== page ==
June 2009 - August 2009: Issue 31

From the Editor

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Art in Hard Times

Currently we are experiencing a worldwide economic turndown, the scope and severity of which has not been seen since the Great Depression. In this environment, the arts are often seen as luxuries that can be dispensed with. And it's hard to ague that basic services are not more important. After all, if your house were ablaze, you would probably want to see firemen arriving, not a string quartet.

But the arts still have a vital place in society and are perhaps even more essential in a time of crisis such as ours. We hear a great deal about the recession being caused by the worst in human nature --shortsightedness, greed, indifference to the problems of others. The arts offer a corrective to this cynical and disheartening view. They express our aspirations toward beauty and permanence. They are inspired by empathy and our need to communicate with each other. While greed isolates us within walls of fear and willful blindness, the arts unite us in a community of shared values. With them we invite others to see through our eyes and at the same time attempt to see through theirs. At their noblest the arts are a gift of love to the world.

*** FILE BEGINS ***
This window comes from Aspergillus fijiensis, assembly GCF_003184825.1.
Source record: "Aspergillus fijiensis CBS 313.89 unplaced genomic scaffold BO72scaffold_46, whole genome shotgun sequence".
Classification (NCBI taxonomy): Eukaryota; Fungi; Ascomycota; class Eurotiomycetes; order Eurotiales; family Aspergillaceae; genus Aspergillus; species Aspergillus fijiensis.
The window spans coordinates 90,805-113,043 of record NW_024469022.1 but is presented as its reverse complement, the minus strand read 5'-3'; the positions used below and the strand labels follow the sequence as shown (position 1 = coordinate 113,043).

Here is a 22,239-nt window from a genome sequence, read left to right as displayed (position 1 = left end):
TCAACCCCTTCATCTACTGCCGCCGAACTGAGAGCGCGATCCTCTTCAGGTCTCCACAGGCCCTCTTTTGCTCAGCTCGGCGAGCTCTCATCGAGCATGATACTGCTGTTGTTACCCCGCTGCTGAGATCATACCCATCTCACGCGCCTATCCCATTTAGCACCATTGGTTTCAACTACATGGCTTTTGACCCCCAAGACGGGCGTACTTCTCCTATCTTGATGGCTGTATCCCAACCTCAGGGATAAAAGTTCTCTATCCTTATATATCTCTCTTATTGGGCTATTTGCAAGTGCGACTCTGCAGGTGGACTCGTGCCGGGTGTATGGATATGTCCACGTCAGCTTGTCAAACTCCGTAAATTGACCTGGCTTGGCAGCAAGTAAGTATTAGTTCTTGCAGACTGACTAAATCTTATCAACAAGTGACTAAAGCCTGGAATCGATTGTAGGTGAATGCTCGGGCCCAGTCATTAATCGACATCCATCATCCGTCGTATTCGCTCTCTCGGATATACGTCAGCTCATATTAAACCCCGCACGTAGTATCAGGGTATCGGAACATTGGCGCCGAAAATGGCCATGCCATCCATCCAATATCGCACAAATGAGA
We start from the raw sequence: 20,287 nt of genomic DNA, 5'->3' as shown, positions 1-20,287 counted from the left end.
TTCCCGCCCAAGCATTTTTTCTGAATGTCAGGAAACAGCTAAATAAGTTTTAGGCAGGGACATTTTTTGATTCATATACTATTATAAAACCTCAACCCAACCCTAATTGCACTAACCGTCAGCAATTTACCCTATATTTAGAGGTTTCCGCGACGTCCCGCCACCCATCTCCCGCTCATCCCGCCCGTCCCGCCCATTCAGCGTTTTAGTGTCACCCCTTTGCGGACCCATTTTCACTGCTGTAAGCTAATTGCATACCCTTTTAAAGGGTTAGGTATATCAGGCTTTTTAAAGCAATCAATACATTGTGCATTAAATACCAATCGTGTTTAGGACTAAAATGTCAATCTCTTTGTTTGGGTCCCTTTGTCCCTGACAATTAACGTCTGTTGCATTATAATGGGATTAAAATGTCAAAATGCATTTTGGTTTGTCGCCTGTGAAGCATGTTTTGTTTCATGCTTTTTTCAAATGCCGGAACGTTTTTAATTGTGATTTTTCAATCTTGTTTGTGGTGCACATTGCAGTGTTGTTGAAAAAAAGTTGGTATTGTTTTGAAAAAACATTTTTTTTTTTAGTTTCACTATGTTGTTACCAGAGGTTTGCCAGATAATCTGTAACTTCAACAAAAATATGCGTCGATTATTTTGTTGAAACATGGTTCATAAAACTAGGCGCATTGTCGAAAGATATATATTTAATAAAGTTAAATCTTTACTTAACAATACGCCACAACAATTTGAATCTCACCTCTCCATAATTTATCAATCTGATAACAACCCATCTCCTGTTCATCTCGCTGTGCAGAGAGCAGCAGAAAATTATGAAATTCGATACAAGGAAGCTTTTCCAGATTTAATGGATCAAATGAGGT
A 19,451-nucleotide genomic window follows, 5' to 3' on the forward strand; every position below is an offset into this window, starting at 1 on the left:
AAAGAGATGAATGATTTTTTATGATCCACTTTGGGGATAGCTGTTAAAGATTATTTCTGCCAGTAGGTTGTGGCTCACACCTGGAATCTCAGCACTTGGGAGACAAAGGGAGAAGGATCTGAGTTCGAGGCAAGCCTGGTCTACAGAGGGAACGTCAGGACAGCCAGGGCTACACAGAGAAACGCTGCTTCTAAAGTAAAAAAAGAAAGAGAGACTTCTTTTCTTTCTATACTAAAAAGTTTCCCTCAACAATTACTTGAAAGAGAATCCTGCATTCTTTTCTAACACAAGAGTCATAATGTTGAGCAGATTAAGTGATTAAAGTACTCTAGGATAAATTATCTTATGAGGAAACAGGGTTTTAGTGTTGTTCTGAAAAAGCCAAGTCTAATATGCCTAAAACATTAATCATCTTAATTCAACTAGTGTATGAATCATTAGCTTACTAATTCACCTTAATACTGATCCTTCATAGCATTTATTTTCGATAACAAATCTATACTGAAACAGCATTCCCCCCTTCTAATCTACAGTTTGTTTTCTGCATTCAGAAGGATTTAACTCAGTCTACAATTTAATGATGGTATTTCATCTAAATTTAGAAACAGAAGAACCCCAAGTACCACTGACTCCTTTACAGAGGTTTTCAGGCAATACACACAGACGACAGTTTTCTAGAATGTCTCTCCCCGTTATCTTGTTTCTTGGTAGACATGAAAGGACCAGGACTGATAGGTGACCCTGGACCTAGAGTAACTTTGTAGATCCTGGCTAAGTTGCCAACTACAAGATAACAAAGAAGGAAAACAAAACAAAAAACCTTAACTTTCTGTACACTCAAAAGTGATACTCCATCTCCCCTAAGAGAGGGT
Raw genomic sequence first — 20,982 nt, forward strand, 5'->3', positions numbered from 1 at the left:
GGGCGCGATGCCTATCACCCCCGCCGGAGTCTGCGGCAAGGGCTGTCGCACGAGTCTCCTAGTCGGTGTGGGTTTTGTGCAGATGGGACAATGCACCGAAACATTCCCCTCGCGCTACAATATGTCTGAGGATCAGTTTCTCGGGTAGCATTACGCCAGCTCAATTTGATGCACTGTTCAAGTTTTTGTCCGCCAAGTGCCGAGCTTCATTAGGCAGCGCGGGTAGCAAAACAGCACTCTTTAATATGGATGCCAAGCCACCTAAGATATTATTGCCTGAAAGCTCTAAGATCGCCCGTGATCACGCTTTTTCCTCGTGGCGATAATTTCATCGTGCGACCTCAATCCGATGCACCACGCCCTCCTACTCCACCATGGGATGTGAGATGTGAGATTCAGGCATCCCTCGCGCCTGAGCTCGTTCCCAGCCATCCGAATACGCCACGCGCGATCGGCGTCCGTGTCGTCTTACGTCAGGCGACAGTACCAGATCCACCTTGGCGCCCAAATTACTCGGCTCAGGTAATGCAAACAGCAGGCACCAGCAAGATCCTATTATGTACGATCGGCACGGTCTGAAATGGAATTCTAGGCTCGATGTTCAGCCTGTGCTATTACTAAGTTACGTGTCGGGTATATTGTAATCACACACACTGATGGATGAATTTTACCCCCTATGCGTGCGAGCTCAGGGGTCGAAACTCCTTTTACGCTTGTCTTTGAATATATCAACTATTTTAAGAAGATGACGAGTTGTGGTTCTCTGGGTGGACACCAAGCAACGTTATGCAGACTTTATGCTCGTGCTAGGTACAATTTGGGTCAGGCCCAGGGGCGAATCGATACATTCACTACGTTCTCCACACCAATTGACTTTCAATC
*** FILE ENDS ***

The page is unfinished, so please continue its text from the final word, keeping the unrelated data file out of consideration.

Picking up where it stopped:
When people are stressed by fear, self-absorbed and seeking a focus for their anger, minority groups such as ours tend to become even more marginalized and disempowered. But through the practice of art we can resist these harmful tendencies. We can find a sense of belonging through membership in a tradition that goes all the way back to the beginnings of our species. And we can recapture a sense of power through mastery of a skill that others have always found mysterious.

So, while it would have to wait for the firemen to do their work, that string quartet would still be welcome. Playing on the ashes of our material wealth, it would bring us the consolation of beauty and a vivid reminder of what human beings at their best can

Paul Kahn

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